Actress Jen Barnard plays a call-girl named Tracey, the on-again-off-again pseudo-romantic ell of Roy's life as he deals with his own downward spiral; it's an arc of the film that leaves you guessing as there isn't a lot of dialogue between the two, but is insisted through moments where she shows caring and concern for Roy who often comes to her place battered and bloodied. In one scene, she hands him a beer moments before sitting next to him on a couch before slapping him twice. Next to Nguyen's audible chronicling, it was all you needed to know of the timbre of their relationship and it's something you can relate to, even if the dialogue is minimal.

The fight choreography is a solid tether to a lot of things fans want when they go to the movies to see a Hollywood flick or an independent film. The action sequences are intense and full of electricity, but the camerawork here is a true winner as well with a distinct balance between Michael Mann/Paul Greengrass-style cinematography that lends the kind of intensity and realism to fast-paced action, but doesn't cast logic by the wayside and go full-blown retard to the extent of trying to make the likes of Olivier Megaton proud; Let that be a lesson to anyone who wants to make action movies, because cinematography and lensing is important, and if you're too busy trying to shake the camera and chop scenes up to sell your action, simply put - you are doing it all wrong and you should reconsider your profession immediately.

You see though, that's what you get when you observe the work of Rising Tiger Films. You get the results of people among the likes of Zero Gravity, The Stunt People, Jabronie Pictures, Whirlwind and Dardrex who have all taught themselves and learned from others on how to shoot action to make their projects work. Rising Tiger is no exception, and, thus, have equally proven themselves to be messengers in their own right, nonetheless continuing in their journey to learn what it takes to be better filmmakers each time. And for all that and more, you get to see a feature film that rewards you with a little bit of everything and more in its delivery, even if it falls short in some areas of overall production quality as an indie picture.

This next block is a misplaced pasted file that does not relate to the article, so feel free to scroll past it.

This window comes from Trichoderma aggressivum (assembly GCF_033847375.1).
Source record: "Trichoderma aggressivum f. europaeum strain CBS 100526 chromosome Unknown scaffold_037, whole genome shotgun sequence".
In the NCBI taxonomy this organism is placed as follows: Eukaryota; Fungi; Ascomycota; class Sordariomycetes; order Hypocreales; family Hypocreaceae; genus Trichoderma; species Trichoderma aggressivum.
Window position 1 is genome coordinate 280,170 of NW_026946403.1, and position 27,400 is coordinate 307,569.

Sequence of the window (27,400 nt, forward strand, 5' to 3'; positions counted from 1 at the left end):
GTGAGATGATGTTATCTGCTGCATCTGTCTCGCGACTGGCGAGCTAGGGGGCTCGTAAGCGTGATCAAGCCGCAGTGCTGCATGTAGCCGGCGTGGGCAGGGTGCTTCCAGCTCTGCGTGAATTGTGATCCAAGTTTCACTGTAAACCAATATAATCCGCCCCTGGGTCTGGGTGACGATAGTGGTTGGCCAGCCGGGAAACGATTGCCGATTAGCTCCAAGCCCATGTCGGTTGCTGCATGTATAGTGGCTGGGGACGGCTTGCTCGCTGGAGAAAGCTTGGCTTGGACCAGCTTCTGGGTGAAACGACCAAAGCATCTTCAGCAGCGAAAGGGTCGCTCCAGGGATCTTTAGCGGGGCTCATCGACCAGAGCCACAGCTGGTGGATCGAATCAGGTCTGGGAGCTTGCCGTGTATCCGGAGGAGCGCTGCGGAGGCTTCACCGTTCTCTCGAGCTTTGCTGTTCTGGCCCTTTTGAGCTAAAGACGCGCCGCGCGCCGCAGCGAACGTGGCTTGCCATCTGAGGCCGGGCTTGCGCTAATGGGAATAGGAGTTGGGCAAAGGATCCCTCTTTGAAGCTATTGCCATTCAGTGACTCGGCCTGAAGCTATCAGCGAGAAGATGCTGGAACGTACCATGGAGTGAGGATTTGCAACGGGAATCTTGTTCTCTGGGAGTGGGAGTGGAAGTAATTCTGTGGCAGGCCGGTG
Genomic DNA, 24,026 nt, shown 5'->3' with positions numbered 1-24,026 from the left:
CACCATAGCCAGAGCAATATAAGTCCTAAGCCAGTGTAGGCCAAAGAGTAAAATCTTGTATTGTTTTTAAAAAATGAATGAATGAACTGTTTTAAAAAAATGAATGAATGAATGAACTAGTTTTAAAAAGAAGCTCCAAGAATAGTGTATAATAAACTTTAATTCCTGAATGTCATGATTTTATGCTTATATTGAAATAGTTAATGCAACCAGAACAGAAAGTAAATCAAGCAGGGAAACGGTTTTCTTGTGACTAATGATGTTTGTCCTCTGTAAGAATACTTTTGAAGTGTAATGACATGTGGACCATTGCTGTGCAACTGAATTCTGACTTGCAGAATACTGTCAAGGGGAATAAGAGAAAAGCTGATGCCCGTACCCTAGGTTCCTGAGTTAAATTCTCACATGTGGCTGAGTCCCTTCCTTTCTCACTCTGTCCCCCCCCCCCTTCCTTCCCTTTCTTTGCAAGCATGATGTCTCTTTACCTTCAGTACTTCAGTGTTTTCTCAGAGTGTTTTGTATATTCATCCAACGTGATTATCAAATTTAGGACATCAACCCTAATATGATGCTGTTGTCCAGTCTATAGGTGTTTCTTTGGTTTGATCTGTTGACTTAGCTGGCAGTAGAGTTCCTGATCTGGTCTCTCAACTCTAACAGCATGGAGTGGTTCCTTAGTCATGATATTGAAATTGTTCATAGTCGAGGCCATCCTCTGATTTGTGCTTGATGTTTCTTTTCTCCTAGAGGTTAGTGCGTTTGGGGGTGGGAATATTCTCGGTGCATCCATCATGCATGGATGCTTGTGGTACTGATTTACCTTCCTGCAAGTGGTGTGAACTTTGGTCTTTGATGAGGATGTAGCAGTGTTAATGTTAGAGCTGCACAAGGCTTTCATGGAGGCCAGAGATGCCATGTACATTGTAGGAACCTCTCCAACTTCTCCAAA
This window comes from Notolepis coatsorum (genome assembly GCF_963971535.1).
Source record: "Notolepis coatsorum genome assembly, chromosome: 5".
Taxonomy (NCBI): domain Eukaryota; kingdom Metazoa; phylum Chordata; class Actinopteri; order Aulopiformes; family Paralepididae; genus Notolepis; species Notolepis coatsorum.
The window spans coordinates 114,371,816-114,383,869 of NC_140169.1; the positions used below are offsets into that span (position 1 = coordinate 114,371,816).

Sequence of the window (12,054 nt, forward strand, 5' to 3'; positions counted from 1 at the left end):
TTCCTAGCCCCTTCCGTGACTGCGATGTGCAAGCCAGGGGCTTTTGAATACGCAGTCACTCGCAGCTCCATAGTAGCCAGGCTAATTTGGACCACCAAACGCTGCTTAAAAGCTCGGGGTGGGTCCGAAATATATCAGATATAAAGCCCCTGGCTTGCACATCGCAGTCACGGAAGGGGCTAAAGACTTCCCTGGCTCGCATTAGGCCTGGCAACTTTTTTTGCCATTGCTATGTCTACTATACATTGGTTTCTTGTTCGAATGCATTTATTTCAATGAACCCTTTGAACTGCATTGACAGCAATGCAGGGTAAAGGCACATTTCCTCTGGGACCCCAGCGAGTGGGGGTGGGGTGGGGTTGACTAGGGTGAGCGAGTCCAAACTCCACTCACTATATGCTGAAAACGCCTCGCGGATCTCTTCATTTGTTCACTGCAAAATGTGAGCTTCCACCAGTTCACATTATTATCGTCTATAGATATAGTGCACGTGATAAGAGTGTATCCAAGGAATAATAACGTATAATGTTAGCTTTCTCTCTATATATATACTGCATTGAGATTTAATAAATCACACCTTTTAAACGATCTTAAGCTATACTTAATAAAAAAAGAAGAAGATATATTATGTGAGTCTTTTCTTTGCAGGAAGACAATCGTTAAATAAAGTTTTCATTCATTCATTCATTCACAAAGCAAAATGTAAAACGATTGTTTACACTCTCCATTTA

The film also presents changes in scoring and certain areas of editing; There's one particular scene in which characters Roy and Eddie are sitting in a car and discussing the importance of instinct, and the camera zooms in on Eddie's face just enough to hint at the internal struggle his character is quietly dealing with while stay measured and balanced. It's a glimmering moment in the film for Shum and hugely conducive to Nguyen's script as the film progresses without coming off as an excessive feature with filler in-between.

Granted, if you're overly technical and looking to nitpick about the film's shortfalls, you might be at it for a while. The film is probably not meant for everyone, although I do challenge everyone who loves movies to watch it...especially for the sake of ones' own measure of appreciation for independent cinema. In my view, get a story that is darkly lit, shrouded in an archaic style and vision with a good cast, and a director that fleshes out the best of his story to make it work, and compared to anything it was before in its evolution, this works.

Love it or hate it, Black Scar Blues makes for an albeit terrific coming-out party for Rising Tiger Films. With more to come, they are emboldened by their successes in delivering fine-crafted action and drama to the screen...all in representation of a community that has proven itself time and time again that it can do ten times better what most Hollywood films fail at. As such, I carry some high hopes for Rising Tiger Films in the months and years to come, and for all the successes this beast has yet to sink its teeth into.